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This past month chemistry students have been learning how to convert between grams, molecules, and moles, so each day the bell-ringer/do-now/QOD assignment was a calculation of molecules of something familiar: chalk, candle wax burned, nicotine, aluminum foil, etc. I believe that each day’s practice helped solidify their understanding of the concept. So one day I asked how many molecules in a snow flake. Since we had to start with a mass, and I did not have time to determine the mass of a single snowflake, I turned to the internet and found Archimedes Notebook: How much does a snowflake weigh?  Thus, I gave the students the following information

Most snowflakes weigh from 0.001 to 0.003 grams, with a heavy snowflake coming in at 0.02 grams. Choose a mass within that range and calculate the number of molecules of water in the snowflake.

Thus, different students came up with different numbers of molecules, giving us a range of data.  Note:

The largest snowflake ever seen was 8 by 12 inches and was reported to have fallen in Bratsk, Siberia in 1971.

Most students elected to use the average of the lower two numbers, and calculated as follows:

mol snowflake

That is a lot of molecules. Adding or subtracting just one molecule of water would result in a unique snowflake. And considering that water is a polar molecule, the hydrogen bonding arrangement possibilities is mind boggling.

Then we have to consider factors that affect how a snowflake develops. NOAA gives this simplified explanation, which still is not the entire story:

A snowflake begins to form when an extremely cold water droplet freezes onto a pollen or dust particle in the sky. This creates an ice crystal. As the ice crystal falls to the ground, water vapor freezes onto the primary crystal, building new crystals – the six arms of the snowflake.

…The intricate shape of a single arm of the snowflake is determined by the atmospheric conditions experienced by entire ice crystal as it falls. A crystal might begin to grow arms in one manner, and then minutes or even seconds later, slight changes in the surrounding temperature or humidity causes the crystal to grow in another way.  ~ NOAA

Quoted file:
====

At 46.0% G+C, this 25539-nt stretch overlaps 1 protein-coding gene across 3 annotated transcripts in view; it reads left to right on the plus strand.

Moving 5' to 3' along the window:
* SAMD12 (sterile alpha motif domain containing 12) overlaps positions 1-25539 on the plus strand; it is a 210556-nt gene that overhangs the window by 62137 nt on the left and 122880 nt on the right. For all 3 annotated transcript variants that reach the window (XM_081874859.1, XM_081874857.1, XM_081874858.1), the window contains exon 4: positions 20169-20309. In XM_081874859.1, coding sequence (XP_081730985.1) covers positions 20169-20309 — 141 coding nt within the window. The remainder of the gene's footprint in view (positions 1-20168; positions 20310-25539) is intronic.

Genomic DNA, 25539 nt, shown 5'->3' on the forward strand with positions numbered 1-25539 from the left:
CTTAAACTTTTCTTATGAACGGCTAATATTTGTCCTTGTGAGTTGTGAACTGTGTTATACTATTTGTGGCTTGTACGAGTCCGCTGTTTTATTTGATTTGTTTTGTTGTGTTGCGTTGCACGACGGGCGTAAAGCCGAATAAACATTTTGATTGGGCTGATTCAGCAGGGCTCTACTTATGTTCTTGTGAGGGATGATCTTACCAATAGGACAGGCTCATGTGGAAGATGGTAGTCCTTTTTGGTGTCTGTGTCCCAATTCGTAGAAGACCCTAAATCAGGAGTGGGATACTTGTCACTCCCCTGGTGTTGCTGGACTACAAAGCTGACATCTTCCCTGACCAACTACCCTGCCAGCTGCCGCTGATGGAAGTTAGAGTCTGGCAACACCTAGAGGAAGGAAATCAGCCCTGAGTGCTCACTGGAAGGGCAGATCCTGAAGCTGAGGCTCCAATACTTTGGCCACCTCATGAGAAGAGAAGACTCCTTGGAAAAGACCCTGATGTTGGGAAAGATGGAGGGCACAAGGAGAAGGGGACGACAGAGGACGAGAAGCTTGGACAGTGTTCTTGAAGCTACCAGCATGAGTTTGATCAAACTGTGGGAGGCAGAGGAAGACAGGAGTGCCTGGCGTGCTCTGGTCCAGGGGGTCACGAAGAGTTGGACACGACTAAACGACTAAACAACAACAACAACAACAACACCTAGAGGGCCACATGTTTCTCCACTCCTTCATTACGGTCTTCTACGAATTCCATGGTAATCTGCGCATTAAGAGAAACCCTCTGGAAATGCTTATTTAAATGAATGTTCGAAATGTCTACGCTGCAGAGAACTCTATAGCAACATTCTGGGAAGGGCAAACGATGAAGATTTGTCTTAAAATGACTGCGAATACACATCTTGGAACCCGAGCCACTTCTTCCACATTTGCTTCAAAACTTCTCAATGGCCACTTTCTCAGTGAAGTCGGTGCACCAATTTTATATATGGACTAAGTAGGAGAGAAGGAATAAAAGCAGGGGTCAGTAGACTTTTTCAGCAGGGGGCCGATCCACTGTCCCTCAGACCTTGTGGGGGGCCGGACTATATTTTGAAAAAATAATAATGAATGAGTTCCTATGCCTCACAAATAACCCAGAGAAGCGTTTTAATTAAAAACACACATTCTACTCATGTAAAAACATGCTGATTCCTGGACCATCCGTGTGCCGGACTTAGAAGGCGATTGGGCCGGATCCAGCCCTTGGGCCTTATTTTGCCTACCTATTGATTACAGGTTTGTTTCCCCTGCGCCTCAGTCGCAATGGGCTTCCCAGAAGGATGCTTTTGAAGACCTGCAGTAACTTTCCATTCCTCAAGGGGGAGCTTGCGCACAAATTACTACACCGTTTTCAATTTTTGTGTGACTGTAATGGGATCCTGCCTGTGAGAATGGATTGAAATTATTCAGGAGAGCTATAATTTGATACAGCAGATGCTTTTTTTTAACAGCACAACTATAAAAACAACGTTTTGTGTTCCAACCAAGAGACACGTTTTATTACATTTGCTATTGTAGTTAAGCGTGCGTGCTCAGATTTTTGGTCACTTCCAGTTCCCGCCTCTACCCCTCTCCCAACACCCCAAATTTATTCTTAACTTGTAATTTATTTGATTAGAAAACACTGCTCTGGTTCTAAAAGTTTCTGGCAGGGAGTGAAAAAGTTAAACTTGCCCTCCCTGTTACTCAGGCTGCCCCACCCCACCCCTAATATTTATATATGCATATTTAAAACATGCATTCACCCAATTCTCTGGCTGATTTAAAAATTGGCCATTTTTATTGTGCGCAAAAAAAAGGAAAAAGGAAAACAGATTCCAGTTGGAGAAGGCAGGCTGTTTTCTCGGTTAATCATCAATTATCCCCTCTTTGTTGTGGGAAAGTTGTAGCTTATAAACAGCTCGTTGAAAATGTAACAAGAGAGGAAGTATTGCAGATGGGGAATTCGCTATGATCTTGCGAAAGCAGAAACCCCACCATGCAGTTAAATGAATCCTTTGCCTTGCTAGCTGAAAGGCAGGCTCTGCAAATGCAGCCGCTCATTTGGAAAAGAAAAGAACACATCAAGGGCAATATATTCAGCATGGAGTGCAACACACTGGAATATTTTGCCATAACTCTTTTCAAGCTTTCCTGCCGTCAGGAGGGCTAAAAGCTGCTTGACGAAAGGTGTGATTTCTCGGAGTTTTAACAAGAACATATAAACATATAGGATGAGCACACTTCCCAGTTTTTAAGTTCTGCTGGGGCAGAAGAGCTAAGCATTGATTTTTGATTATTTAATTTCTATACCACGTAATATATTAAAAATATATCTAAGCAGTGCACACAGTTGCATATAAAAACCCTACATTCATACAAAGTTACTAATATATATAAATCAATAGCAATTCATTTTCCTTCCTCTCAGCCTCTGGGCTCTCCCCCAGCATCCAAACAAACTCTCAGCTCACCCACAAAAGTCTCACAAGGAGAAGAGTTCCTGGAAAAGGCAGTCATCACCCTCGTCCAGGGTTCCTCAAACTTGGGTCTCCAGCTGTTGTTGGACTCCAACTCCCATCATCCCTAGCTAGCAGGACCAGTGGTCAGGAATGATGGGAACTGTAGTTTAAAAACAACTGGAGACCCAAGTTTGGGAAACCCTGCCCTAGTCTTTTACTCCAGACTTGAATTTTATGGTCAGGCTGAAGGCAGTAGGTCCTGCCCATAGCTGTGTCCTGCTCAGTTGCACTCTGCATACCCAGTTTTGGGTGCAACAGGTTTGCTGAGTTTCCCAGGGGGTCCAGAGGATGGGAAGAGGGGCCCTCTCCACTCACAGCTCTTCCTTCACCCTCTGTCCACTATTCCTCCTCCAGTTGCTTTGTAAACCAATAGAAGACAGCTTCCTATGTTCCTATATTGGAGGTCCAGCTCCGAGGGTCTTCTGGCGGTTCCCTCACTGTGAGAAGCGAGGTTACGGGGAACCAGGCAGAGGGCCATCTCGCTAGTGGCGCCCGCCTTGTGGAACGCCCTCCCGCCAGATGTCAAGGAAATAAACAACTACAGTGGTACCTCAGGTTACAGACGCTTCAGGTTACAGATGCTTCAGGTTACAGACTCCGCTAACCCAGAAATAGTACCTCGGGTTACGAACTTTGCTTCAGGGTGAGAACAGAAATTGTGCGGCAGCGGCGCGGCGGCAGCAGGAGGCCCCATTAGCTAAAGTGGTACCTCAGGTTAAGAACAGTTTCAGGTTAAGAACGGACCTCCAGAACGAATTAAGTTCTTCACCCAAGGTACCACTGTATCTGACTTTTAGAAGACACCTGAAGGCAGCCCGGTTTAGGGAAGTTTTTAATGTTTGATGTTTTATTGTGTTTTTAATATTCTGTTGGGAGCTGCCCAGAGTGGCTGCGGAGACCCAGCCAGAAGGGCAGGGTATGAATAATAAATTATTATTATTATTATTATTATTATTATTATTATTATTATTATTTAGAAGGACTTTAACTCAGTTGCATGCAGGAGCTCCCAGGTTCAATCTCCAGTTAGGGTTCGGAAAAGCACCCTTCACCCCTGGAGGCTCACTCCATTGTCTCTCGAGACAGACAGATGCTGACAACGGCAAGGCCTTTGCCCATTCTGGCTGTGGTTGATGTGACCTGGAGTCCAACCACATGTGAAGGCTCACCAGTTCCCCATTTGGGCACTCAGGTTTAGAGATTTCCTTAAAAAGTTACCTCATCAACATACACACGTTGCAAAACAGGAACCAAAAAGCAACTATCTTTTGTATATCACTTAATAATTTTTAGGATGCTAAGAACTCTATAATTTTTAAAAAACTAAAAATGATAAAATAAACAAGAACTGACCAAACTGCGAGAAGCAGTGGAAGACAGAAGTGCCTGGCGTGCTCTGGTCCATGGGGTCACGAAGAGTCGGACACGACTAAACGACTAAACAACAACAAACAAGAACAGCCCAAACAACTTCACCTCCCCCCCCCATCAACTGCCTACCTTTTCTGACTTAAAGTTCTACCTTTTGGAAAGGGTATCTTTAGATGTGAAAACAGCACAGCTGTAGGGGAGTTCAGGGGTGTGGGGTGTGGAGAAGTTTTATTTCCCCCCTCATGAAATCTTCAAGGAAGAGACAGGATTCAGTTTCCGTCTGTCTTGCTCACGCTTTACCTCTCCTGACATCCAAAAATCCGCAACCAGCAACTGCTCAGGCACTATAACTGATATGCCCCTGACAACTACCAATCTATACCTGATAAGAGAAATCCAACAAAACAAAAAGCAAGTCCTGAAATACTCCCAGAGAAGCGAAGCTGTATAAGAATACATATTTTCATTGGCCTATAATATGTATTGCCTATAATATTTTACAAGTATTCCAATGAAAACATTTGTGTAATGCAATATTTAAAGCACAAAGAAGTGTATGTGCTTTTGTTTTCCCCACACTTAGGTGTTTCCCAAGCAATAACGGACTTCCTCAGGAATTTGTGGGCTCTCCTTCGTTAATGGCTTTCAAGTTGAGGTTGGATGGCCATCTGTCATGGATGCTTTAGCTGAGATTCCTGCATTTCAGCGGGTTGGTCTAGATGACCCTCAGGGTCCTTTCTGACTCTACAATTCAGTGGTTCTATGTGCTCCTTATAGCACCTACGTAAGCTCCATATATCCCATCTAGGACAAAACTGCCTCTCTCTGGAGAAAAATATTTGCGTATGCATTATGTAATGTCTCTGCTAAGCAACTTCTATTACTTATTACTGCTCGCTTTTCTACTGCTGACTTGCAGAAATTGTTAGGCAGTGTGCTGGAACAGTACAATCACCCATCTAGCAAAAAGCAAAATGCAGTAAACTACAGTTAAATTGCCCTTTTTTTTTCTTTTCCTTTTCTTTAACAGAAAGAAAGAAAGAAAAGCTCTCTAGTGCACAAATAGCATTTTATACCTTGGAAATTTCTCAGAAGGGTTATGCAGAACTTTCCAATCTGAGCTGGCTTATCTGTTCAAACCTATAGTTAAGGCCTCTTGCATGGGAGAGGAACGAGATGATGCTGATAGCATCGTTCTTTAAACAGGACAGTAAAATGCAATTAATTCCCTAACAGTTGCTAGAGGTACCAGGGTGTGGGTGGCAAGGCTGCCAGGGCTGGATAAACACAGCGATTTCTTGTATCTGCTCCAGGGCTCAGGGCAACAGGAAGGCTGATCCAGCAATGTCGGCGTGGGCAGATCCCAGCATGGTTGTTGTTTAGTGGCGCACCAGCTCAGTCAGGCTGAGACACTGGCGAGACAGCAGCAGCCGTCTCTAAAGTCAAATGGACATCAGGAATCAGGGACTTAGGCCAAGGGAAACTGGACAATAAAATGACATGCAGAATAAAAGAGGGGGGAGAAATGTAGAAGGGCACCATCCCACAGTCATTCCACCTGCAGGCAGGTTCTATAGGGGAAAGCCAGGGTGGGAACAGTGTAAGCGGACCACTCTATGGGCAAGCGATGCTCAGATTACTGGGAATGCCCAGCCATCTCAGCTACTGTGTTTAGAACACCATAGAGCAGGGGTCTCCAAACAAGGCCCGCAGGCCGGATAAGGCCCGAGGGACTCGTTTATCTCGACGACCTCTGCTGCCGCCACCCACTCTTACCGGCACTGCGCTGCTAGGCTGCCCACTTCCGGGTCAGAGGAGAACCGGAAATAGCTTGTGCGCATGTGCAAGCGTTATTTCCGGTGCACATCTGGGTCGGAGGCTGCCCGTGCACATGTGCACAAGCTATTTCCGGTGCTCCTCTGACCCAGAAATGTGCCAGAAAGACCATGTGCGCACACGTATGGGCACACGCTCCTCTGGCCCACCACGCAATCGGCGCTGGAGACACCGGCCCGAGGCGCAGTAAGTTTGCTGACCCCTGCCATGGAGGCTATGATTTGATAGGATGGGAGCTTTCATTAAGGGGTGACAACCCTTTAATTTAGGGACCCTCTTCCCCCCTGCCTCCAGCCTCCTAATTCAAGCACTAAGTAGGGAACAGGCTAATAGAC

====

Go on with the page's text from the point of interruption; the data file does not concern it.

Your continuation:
From snowcrystals.com we get a bit more information:

Snowflake Morphology

Snowflake Morphology

We see that thin plates and stars grow around -2 C (28 F), while columns and slender needles appear near -5 C (23 F). Plates and stars again form near -15 C (5 F), and a combination of plates and columns are made around -30 C (-22 F).  Furthermore, we see from the diagram that snow crystals tend to form simpler shapes when the humidity (supersaturation) is low, while more complex shapes at higher humidities. The most extreme shapes — long needles around -5 C and large, thin plates around -15 C — form when the humidity is especially high.

PBS tried to get a definitive answer to this question “So is it really true that no two snowflakes are alike?” from physicists Kenneth Libbrecht, a physics professor at the California Institute of Technology and avid snowflake photographer, and John Hallett, director of the Ice Physics Laboratory at the Desert Research Institute in Reno, Nev., and got the following response:

“It’s like shuffling a deck and getting the exact same shuffle for 52 cards,” Libbrecht said. “You could shuffle every second for the entire life of the universe, and you wouldn’t come close to getting two of the same.”

So, there you have it. While not impossible, it is highly unlikely given that there are a trillion, trillion, trillion (a 1 with 36 zeros!) different types of snowflakes.

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